A charming and witty French film


What if you could relive a specific moment in your life? What time would you choose? This is what the second feature film by Nicolas Bedos The good times explore. With an incredible cast of Daniel Auteuil, Fanny Ardant, Guillaume Canet, Doria Tillier and Pierre Arditi, the film hits UK theaters on November 22.

Victor, played by Daniel Auteuil, is a designer, married to the beautiful Marianne, played by Fanny Ardant. The film opens as the two are at a dinner party with friends and their son. Sitting at opposite ends of the long table, the two seem to be on either side of everything. He is nostalgic for the past, she never tires of new technologies. Marianne is not satisfied with their marriage, and after an argument, she throws him out of their apartment, soon replacing him with her therapist, played by Denis Podalydès, with whom she has an affair.

Victor decides to use the voucher his son gave him “for time travel”. Antoine, their son’s childhood friend, played by Guillaume Canet, has created a service for those who can afford it, so that a group of actors can replay any period in a carefully chosen setting, similar to a movie set. Customers can choose, for example, to have a drink with Hemingway in a cafe from the 1920s. Victor chooses to relive a specific moment in his life, when he was in his twenties: the first time he met the love of his life in a café in Lyon, May 16, 1974.

Antoine asks Margot, played by Doria Tillier, one of the actresses working in Antoine’s company, to play the role of Victor’s great love. While the same day in this cafe is replayed every day for a week, Victor remembers his youth and slowly falls in love with Margot (or is it for the original young woman of the 1970s?).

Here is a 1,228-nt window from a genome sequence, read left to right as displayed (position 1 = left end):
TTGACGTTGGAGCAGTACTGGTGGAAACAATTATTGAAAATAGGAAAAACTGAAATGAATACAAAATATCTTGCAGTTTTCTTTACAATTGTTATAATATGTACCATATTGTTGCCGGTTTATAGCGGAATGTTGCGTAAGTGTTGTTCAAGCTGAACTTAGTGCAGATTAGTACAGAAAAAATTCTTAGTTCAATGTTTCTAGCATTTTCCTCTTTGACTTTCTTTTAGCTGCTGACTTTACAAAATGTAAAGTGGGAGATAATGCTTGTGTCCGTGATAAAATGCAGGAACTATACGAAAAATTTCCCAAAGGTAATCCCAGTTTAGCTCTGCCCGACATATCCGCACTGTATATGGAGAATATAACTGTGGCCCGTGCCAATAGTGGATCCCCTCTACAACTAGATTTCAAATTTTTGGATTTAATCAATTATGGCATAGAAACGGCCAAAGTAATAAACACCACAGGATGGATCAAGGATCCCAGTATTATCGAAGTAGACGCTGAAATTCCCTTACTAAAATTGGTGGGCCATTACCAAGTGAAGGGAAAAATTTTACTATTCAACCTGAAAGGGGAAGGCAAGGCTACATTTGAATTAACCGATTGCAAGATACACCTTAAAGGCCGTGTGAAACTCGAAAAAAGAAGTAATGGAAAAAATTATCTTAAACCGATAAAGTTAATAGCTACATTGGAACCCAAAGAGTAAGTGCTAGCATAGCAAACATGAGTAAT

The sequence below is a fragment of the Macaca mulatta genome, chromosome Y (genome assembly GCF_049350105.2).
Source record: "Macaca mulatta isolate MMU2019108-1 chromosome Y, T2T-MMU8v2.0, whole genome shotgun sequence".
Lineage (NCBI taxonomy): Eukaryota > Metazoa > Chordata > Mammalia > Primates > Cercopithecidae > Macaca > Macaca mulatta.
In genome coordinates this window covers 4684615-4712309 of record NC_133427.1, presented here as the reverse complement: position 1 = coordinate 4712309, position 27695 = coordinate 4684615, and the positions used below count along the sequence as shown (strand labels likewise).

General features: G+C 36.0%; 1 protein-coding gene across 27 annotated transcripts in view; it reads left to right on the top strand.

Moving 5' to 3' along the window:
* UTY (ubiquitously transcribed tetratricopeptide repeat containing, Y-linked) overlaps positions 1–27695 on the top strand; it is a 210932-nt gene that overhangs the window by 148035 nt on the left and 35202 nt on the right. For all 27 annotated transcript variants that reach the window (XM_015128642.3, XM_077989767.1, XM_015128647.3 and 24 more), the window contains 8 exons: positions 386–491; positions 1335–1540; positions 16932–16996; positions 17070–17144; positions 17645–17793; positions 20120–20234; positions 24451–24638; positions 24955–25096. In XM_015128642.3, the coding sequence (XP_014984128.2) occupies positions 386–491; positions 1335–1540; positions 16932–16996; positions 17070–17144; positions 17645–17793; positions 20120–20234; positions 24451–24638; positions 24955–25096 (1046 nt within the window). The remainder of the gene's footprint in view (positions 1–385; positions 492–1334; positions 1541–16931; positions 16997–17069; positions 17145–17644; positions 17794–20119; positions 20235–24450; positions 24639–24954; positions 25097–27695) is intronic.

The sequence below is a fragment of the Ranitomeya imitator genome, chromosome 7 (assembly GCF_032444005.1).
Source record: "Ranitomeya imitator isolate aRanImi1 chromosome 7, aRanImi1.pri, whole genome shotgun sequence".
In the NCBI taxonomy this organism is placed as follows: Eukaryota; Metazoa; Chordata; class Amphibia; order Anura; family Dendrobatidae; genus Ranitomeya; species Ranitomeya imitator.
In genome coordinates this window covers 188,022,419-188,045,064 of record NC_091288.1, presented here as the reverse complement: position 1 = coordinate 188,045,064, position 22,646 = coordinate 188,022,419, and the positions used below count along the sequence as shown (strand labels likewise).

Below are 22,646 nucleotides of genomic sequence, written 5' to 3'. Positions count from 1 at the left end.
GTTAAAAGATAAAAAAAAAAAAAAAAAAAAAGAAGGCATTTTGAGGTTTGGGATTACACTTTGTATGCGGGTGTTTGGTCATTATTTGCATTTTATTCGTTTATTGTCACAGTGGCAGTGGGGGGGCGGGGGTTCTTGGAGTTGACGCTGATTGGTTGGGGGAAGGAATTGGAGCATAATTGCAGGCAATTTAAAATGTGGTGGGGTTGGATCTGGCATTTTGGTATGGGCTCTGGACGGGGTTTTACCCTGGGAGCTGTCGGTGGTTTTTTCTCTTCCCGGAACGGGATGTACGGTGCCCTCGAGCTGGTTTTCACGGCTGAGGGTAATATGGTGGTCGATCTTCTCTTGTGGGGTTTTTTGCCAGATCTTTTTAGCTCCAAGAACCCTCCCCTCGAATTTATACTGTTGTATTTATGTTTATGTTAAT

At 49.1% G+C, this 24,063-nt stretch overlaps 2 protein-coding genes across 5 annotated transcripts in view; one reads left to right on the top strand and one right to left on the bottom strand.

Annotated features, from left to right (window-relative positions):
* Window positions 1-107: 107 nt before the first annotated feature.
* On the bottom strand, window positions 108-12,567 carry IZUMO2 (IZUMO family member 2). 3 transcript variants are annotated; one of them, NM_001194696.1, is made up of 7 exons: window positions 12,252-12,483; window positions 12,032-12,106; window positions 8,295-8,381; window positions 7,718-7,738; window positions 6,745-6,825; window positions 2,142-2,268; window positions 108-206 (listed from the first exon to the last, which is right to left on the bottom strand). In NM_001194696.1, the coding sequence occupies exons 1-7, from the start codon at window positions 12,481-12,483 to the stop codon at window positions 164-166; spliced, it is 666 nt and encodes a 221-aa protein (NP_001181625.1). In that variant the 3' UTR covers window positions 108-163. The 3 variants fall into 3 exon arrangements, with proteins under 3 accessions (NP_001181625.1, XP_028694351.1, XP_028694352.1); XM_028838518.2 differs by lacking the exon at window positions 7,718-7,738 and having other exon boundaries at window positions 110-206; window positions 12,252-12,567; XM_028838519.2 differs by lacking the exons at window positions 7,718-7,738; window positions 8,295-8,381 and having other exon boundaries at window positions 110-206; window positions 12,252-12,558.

Victor chooses a moment in his own life, he chooses reality over fantasy, where the actors have to act out word for word what he remembers happened. Victor even catches Margot when she comes out of the script. Unlike the series Westworld, The good times it is not a question of escaping from one’s own reality. Here, the interactive experience allows Victor to relive his own memories. He runs away from his present, wanting to return to what he was at twenty-five. This is where Bedos’ film is strongest and most poignant, as it explores the elusive passage of time. The film suggests – through Victor’s theatrical settings and drawings – that it is through art (in whatever form) that these fleeting moments are captured and relived, only to transform into a new one. memory.

Bedos’ film is a very charming French film that plunges its audience into nostalgia for the imagined 1970s, a period that the director himself did not know. Sitting in the makeshift 1970s café in Lyon, Victor recounts how he misses the time when everyone smoked and looked at each other instead of their cell phones. However, the film does not bathe in a nostalgia that would overflow with sentimentality. The very period in which Victor is savoring is here a reconstruction.

The good times is a witty and very funny romantic comedy with a really good cast that is sure to please a crowd if given the chance. There are no official U.S. theatrical release dates yet. It was released in France on November 6, dethroning Joker at the top of the French box office after its opening week. The film will be in British theaters from November 22, distributed by Pathé and Orange Studio. If you had the opportunity to relive the most poignant moment of your life, wouldn’t you want to?


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